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Industrial & Medical Technology

3D Printing Speed Could Increase by a Factor of 1,000

04 November 2016

Today’s 3D printing can accomplish nearly anything—from creating heavy equipment to printing human organs. But printing such materials takes a lot of time, which has been one of the biggest barriers to widespread adoption of 3D printing in many industries.

A team of photonic researchers out of the University of Pennsylvania, however, could change that very soon. The team, led by Shizhuo Yin has developed a high-speed beam-scanning technique that employs crystals made from potassium tantalite and potassium niobate to increase 3D printing speeds by up to 1,000 times the rate of current methods.

To achieve such speeds, the team had to eliminate the electrical field and magnetic properties of the space charge-controlled KTN beam deflector—essentially, “overclocking” the crystals that make up the beam—in order to heat the crystals beyond the point where liquid and vapor can co-exist, known as the Curie temperature.

The experimental setup for KTN crystal-based switchable half-wave plate. The experimental setup for KTN crystal-based switchable half-wave plate.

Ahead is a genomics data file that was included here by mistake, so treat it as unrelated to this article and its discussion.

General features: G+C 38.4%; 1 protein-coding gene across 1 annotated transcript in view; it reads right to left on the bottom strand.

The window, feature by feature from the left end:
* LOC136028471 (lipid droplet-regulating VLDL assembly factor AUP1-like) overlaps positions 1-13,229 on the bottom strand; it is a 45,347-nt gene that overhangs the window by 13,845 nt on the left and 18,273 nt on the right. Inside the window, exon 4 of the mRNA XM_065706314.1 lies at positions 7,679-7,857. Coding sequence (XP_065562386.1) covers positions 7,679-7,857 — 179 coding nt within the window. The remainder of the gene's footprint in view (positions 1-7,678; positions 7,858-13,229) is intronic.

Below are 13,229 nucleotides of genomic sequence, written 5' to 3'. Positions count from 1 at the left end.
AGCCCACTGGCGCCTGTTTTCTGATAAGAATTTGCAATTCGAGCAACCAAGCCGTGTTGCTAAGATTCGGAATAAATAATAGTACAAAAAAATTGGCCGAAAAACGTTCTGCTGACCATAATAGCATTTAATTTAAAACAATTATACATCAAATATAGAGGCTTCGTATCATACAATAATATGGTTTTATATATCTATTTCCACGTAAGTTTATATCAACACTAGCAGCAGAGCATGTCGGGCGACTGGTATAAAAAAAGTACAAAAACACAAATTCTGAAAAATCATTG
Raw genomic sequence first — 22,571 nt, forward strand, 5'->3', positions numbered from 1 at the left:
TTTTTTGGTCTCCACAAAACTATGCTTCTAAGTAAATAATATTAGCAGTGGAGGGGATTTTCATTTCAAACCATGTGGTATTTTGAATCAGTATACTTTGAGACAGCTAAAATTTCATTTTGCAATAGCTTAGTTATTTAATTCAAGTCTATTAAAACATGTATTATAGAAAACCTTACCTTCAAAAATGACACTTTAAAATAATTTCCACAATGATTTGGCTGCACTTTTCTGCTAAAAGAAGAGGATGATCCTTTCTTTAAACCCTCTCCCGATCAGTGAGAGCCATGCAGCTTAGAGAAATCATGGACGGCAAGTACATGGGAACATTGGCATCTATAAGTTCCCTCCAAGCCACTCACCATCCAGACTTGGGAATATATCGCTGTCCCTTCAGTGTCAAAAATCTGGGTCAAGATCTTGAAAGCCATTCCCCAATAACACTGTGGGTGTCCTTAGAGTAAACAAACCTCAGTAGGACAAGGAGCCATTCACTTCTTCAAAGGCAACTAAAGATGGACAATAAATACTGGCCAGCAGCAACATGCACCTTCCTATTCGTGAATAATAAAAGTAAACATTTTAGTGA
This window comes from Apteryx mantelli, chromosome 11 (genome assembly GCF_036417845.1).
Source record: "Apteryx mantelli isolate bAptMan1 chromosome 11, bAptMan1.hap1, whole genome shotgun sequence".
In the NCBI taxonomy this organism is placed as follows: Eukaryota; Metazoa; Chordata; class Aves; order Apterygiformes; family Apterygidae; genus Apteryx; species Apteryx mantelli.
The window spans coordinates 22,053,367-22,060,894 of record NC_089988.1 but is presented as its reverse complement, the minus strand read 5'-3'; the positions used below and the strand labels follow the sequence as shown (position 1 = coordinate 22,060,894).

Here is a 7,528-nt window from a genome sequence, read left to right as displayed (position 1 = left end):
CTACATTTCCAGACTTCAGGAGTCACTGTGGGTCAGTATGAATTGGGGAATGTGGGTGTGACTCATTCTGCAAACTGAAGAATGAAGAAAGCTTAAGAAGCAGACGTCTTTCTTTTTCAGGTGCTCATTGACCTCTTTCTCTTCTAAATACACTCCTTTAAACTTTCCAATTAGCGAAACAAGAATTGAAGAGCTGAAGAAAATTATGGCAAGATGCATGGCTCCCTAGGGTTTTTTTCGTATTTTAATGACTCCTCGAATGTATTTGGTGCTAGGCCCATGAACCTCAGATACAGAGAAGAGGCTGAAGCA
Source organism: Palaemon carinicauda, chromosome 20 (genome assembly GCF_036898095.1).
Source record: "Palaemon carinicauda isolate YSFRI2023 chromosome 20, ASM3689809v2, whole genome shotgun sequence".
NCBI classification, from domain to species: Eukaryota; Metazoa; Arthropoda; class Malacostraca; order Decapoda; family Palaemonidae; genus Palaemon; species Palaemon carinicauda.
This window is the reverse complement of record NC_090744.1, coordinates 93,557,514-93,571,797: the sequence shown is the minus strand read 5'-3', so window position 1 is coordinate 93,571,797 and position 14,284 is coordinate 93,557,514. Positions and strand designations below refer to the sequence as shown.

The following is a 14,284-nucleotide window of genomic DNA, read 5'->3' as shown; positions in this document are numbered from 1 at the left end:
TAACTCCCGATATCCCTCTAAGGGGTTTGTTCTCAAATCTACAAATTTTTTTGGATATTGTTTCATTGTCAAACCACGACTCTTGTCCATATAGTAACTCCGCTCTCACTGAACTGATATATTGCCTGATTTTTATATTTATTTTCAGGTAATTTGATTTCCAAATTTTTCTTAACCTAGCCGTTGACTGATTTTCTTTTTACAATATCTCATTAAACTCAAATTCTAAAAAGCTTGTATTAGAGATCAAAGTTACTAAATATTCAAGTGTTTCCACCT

By doing so, the beam’s scanning speed goes from microseconds to nanoseconds, and an object that would normally take one hour to 3D print can be completed in just one minute. The process also has 2D applications, with the capability to print 20,000 pages in a single minute.

The technique could revolutionize high-speed imaging, broadband optical communications and laser display systems, along with 2D and 3D printing. In the healthcare field, surgeons could use the ultra-fast printers to create 3D imaging, for instance, of a patient’s retina, so they can see what needs to be corrected during the surgery, improving accuracy and reducing risk.

As one of the final challenges in 3D printing is poised to fall away, it’s fun to speculate what the future may hold for the production of material goods.



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